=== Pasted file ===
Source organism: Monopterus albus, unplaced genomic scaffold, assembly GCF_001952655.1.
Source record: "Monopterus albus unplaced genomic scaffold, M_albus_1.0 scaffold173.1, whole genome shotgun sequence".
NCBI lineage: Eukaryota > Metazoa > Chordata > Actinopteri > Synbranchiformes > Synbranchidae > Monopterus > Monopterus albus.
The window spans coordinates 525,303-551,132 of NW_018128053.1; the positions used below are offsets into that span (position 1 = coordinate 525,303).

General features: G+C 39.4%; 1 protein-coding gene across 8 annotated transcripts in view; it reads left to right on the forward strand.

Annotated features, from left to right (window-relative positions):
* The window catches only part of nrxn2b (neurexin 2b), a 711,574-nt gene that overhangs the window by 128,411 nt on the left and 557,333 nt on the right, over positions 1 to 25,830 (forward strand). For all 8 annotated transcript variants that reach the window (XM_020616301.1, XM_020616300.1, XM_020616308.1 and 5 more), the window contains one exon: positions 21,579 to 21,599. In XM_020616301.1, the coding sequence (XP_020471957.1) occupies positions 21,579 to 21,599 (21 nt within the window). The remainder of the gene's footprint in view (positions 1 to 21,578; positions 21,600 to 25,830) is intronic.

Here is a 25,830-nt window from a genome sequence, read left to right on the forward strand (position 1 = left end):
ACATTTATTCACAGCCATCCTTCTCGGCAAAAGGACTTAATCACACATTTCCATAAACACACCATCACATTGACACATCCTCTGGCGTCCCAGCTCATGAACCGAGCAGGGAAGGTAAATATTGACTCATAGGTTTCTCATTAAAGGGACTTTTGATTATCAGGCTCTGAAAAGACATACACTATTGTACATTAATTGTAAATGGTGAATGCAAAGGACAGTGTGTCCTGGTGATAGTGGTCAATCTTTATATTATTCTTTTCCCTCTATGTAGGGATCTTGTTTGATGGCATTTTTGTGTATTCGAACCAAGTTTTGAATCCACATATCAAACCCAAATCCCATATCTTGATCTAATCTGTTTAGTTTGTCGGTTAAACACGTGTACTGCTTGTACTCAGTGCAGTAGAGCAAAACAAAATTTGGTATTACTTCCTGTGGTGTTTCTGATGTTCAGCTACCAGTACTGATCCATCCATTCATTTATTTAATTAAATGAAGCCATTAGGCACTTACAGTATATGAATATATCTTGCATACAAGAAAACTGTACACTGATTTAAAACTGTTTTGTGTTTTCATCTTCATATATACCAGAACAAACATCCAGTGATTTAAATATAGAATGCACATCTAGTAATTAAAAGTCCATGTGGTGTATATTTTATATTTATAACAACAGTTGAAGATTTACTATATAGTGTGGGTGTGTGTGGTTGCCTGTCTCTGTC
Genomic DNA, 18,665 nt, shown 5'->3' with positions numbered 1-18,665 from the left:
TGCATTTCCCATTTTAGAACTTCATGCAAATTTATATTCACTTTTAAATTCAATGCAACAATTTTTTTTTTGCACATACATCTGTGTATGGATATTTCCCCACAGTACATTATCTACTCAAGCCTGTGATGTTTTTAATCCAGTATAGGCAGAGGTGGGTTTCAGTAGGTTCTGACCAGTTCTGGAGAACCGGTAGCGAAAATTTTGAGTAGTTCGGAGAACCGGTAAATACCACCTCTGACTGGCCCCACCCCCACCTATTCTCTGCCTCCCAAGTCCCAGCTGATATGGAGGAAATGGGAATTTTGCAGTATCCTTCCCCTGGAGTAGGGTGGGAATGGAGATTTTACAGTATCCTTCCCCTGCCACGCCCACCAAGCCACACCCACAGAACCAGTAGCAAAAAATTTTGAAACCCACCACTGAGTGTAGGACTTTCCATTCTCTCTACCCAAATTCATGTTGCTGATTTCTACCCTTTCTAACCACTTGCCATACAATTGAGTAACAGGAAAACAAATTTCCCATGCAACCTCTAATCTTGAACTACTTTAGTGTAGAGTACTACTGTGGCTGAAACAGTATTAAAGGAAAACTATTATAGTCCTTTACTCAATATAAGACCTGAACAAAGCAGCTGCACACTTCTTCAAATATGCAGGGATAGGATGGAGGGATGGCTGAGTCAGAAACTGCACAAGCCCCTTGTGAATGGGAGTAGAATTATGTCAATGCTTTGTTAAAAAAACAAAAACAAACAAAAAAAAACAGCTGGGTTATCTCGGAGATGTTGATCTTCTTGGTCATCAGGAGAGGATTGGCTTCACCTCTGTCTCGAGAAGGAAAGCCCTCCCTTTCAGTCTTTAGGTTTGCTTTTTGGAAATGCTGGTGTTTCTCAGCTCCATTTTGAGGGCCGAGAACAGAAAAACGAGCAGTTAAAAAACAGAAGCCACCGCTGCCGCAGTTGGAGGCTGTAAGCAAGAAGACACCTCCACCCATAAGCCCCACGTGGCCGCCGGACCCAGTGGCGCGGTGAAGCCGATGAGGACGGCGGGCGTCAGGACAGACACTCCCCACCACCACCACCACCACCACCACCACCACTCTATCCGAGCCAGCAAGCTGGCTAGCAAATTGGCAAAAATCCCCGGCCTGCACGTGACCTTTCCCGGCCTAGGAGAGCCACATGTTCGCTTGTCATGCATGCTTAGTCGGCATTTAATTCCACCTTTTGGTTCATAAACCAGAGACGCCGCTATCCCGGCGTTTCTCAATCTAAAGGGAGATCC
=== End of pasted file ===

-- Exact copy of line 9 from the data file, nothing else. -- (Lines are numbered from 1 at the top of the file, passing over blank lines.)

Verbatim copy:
ACATTTATTCACAGCCATCCTTCTCGGCAAAAGGACTTAATCACACATTTCCATAAACACACCATCACATTGACACATCCTCTGGCGTCCCAGCTCATGAACCGAGCAGGGAAGGTAAATATTGACTCATAGGTTTCTCATTAAAGGGACTTTTGATTATCAGGCTCTGAAAAGACATACACTATTGTACATTAATTGTAAATGGTGAATGCAAAGGACAGTGTGTCCTGGTGATAGTGGTCAATCTTTATATTATTCTTTTCCCTCTATGTAGGGATCTTGTTTGATGGCATTTTTGTGTATTCGAACCAAGTTTTGAATCCACATATCAAACCCAAATCCCATATCTTGATCTAATCTGTTTAGTTTGTCGGTTAAACACGTGTACTGCTTGTACTCAGTGCAGTAGAGCAAAACAAAATTTGGTATTACTTCCTGTGGTGTTTCTGATGTTCAGCTACCAGTACTGATCCATCCATTCATTTATTTAATTAAATGAAGCCATTAGGCACTTACAGTATATGAATATATCTTGCATACAAGAAAACTGTACACTGATTTAAAACTGTTTTGTGTTTTCATCTTCATATATACCAGAACAAACATCCAGTGATTTAAATATAGAATGCACATCTAGTAATTAAAAGTCCATGTGGTGTATATTTTATATTTATAACAACAGTTGAAGATTTACTATATAGTGTGGGTGTGTGTGGTTGCCTGTCTCTGTC